The Reserve Bank of Fiji (RBF) has today confirmed Fiji’s sure path to an economic recession, as all sectors of the economy brace for the harsh impact of the current coronavirus pandemic.
“Following almost a decade of positive economic growth, the domestic economy is now forecast to fall into a recession. The magnitude of the contraction depends on how long the pandemic lasts and the extent of local contagion,” RBF stated in its March Economic Review, released today.
“The main transmission will be through the tourism industry and cessation of economic activity due to appropriate precautionary measures taken by the Government and the general population. The halt in tourism activity and the general decline in incomes and consumption appetite will also negatively affect Government revenue and have spillover effects to all other sectors in the economy.”
A recession is generally defined as two successive quarters (6 months) of economic decline and weak GDP growth.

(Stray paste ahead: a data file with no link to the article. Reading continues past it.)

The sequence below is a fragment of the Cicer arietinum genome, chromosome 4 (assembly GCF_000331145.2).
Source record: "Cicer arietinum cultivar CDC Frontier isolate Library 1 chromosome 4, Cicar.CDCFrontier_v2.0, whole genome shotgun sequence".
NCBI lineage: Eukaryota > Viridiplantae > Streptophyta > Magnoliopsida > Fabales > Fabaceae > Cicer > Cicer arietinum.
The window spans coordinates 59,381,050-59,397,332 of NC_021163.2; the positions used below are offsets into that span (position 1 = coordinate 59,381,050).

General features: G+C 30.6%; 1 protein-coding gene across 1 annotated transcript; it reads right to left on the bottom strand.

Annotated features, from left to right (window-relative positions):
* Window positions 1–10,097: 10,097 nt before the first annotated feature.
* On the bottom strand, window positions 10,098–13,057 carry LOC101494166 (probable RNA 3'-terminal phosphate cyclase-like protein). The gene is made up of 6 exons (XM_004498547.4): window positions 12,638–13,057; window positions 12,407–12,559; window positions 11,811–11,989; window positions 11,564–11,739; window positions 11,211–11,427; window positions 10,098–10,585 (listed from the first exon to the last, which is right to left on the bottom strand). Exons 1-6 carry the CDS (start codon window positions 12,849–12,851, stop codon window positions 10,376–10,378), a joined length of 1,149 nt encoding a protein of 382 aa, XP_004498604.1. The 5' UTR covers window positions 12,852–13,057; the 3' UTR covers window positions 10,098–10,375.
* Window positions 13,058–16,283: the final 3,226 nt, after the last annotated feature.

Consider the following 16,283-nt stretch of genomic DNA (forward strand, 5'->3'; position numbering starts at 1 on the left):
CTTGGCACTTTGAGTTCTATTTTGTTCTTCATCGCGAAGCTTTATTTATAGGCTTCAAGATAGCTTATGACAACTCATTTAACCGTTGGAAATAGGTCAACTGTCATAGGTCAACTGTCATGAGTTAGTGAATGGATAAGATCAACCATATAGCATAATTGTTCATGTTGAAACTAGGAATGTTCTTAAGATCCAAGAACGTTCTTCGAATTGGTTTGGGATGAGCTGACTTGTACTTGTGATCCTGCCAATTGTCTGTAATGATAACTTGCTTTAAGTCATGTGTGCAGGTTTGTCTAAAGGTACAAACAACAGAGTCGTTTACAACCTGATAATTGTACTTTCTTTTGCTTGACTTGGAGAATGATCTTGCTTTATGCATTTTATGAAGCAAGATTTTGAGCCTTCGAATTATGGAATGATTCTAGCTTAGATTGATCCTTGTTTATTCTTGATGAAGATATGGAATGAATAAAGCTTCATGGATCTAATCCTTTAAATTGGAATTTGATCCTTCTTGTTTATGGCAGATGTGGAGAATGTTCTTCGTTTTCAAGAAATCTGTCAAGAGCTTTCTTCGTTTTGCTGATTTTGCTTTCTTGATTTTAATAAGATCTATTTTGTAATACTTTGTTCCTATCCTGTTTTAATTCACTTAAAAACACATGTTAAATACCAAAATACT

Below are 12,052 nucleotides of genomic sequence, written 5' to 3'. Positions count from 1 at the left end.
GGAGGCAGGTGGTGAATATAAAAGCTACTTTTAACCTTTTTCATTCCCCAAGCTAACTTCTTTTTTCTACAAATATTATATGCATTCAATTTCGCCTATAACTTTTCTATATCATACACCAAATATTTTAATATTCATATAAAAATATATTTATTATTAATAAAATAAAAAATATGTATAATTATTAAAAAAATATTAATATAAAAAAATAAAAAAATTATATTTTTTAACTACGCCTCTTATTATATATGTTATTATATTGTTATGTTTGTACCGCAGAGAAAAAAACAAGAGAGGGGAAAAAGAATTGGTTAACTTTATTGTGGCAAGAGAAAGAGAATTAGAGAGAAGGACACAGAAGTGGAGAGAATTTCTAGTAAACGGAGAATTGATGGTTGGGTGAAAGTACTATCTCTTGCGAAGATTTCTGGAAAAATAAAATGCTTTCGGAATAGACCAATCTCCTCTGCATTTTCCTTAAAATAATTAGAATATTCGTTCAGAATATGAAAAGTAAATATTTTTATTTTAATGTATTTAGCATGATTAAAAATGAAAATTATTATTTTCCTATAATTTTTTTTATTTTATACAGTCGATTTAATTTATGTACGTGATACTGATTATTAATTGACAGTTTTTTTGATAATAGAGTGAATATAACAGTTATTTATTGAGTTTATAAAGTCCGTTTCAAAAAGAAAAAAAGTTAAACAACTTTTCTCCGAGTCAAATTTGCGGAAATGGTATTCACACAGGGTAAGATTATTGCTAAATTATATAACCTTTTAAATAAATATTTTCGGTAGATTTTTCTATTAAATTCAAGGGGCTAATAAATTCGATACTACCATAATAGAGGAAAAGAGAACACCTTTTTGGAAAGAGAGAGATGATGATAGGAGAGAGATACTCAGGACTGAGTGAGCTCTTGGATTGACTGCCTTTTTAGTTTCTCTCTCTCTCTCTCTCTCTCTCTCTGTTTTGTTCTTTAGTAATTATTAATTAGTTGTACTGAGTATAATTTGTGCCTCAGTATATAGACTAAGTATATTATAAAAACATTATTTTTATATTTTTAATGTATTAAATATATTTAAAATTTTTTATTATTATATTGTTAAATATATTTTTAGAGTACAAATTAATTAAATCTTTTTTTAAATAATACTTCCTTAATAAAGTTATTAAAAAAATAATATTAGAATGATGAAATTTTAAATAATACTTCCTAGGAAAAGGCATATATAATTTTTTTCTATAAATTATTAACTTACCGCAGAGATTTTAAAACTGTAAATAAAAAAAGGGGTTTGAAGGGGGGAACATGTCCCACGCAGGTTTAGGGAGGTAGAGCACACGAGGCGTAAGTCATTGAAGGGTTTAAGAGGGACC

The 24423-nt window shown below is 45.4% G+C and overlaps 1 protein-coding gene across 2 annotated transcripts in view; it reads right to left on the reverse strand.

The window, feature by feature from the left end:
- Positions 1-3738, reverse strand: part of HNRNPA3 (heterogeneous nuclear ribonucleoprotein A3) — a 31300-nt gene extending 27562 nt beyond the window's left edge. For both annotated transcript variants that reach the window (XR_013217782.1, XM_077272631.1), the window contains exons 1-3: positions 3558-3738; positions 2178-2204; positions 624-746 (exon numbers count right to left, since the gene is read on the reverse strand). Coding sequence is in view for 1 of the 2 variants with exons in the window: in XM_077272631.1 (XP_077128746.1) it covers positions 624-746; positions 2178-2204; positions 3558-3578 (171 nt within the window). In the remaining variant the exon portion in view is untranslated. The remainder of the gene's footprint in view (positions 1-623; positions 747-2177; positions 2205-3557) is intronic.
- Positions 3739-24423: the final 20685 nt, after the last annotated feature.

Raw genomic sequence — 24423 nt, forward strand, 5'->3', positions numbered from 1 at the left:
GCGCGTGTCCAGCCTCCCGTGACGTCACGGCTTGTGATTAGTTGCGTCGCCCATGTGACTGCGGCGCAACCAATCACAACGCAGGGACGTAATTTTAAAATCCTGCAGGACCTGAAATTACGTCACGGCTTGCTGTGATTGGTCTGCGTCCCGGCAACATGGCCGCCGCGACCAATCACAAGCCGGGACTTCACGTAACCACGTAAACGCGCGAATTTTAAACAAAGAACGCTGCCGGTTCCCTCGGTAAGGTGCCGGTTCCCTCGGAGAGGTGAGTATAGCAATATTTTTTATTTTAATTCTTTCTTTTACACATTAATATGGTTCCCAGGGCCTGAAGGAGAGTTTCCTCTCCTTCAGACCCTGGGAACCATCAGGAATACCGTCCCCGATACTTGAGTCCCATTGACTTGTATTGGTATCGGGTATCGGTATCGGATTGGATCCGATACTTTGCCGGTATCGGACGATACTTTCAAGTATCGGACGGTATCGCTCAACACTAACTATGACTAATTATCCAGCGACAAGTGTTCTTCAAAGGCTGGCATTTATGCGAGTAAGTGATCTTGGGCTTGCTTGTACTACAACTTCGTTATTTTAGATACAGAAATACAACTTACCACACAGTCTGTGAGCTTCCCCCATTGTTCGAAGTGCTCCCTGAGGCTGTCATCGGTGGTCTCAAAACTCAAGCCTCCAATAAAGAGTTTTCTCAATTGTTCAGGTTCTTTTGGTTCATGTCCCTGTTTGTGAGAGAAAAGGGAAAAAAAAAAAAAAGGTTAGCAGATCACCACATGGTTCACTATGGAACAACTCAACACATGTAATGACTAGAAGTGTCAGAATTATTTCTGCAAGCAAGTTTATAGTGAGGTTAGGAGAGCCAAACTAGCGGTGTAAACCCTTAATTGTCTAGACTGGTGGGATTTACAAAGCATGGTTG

Fiji’s predicament mirrors the trend in most countries around the world, with the pandemic sparing no one including the global economy, which itself is on life support in the form of financial response packages doled out by all affected governments as well as the world’s bilateral and multilateral financial institutions.
This week, the International Monetary Fund (IMF), whose membership of189 countries includes Fiji, issued a bleak prognosis on the health of the world’s economy after virtual meetings with leaders of the G-20.
“It is now clear that we have entered a recession as bad or worse than in 2009. We do project recovery in 2021,” said IMF’s managing director Kristalina Georgieva in a telecast press briefing.
“In fact, there may be a sizeable rebound, but only if we succeed with containing the virus everywhere and prevent liquidity problems from becoming a solvency issue.”
The IMF, she said, had so far received 81 requests – an unprecedented number – from member countries for emergency funding.
Fiji’s economy, initially forecast to grow by one percent this year, is now estimated to contract by 4.3 percent as a result of the coronavirus pandemic.